David Bolchover, in his book "Pay Check: Are Top Earners Really Worth It?", advocates the idea that the head's of organisations often benefit from the position of their firm and the economic environment much more than anything they contribute themselves. (According to Merryn Somerset Webb, from MoneyWeek, its worth a read.)
A political comparison would be PM Brown claiming to have beaten boom and bust only to be rudely awakened from his dream into an economic nightmare.
A sporting analogy also seems appropriate here. Isn't it obvious that some football players are more talented than others? Of course. But their earnings are also proportionate to the popularity of the game and the associated TV rights (enabling them to entertain many more people than any stadium can hold). There is also a far clearer idea of what constitutes soccer talent. Not so with business. An expert in one business may lack the technical understanding of another.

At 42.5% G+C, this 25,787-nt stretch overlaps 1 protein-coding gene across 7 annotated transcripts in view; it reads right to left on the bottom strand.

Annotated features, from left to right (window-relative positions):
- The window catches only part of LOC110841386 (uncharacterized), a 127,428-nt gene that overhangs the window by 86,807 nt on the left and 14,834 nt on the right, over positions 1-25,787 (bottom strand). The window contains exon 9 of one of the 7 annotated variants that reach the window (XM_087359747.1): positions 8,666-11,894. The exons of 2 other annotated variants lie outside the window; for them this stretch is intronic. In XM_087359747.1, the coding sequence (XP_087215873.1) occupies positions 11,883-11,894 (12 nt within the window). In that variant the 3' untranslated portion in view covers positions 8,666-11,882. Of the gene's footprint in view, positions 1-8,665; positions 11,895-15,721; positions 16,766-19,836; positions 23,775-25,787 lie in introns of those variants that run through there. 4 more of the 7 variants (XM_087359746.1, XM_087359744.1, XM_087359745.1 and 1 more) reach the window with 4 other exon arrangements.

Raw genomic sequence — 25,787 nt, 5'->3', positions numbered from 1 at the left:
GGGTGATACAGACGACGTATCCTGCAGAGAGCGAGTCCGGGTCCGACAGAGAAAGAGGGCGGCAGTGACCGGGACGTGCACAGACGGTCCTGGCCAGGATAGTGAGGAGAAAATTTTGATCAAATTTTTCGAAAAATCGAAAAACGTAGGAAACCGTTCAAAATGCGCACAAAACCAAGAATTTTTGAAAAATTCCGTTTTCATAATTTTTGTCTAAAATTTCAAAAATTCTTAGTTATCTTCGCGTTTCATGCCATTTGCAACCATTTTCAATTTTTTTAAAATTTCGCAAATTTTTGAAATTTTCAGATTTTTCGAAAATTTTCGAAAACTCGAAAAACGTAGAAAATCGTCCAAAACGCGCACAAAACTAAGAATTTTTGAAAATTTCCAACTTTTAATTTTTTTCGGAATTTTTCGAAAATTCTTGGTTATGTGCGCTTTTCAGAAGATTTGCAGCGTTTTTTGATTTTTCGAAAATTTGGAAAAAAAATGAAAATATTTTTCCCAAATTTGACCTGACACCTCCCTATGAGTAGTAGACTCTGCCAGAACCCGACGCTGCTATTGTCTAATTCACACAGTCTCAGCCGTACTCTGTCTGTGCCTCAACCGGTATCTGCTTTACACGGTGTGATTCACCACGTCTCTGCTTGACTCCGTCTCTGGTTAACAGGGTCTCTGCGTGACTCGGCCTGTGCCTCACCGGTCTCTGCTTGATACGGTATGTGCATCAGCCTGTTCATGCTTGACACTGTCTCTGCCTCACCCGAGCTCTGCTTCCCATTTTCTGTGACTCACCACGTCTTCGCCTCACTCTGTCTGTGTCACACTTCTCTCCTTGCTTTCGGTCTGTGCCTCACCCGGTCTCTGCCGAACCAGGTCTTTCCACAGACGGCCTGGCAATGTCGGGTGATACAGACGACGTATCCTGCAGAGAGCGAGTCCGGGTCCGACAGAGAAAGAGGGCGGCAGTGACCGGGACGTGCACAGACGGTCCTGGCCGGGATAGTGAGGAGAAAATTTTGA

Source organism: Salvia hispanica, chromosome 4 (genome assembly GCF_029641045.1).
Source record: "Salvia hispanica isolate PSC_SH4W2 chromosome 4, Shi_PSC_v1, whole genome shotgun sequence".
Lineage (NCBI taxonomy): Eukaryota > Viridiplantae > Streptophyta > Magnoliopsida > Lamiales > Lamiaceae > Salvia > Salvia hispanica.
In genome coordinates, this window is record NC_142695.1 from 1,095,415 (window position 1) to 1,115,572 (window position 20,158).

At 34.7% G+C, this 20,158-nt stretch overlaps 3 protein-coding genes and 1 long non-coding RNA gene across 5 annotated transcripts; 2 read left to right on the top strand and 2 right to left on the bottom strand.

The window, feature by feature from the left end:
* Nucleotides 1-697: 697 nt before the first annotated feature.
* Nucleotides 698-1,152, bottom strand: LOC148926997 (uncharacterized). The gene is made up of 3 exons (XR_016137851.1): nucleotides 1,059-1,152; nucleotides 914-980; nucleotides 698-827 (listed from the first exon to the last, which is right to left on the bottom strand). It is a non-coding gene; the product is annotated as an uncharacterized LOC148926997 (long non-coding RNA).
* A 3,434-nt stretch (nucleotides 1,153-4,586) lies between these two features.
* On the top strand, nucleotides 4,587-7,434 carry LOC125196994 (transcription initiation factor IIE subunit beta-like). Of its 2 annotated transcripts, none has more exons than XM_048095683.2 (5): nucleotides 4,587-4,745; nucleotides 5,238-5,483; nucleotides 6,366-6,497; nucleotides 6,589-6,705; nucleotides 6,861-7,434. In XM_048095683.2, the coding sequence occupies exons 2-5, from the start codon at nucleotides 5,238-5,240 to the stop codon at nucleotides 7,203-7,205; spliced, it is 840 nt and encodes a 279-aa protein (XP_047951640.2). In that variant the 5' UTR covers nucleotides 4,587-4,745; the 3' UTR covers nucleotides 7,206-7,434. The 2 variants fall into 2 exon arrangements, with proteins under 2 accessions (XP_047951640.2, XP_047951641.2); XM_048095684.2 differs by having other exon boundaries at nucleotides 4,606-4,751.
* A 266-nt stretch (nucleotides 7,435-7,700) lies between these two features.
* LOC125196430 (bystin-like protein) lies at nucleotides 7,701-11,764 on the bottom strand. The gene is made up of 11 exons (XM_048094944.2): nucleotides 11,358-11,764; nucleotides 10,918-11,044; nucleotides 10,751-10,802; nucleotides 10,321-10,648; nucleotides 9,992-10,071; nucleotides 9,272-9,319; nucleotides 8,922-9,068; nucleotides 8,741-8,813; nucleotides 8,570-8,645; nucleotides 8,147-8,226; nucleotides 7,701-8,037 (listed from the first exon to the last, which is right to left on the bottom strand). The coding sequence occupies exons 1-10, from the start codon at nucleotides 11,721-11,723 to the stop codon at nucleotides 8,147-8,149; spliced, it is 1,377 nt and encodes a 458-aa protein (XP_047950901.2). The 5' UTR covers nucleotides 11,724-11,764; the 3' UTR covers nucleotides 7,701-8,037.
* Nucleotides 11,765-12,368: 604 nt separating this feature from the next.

So, what's this got to do with democracy?
While I don't doubt that some people have a political talent, I doubt that that talent warrants their power over every aspect of society, and I doubt that we, the electorate, are easily able to spot it. Therefore, society should have mechanisms for talented individuals to come to the fore, as and when their expertise is needed. Interactive Democracy provides one way of doing this. For example, it encourages policemen to contribute to legislation on crime and doctors to campaign for healthcare. Yet it allows politicians to do politics.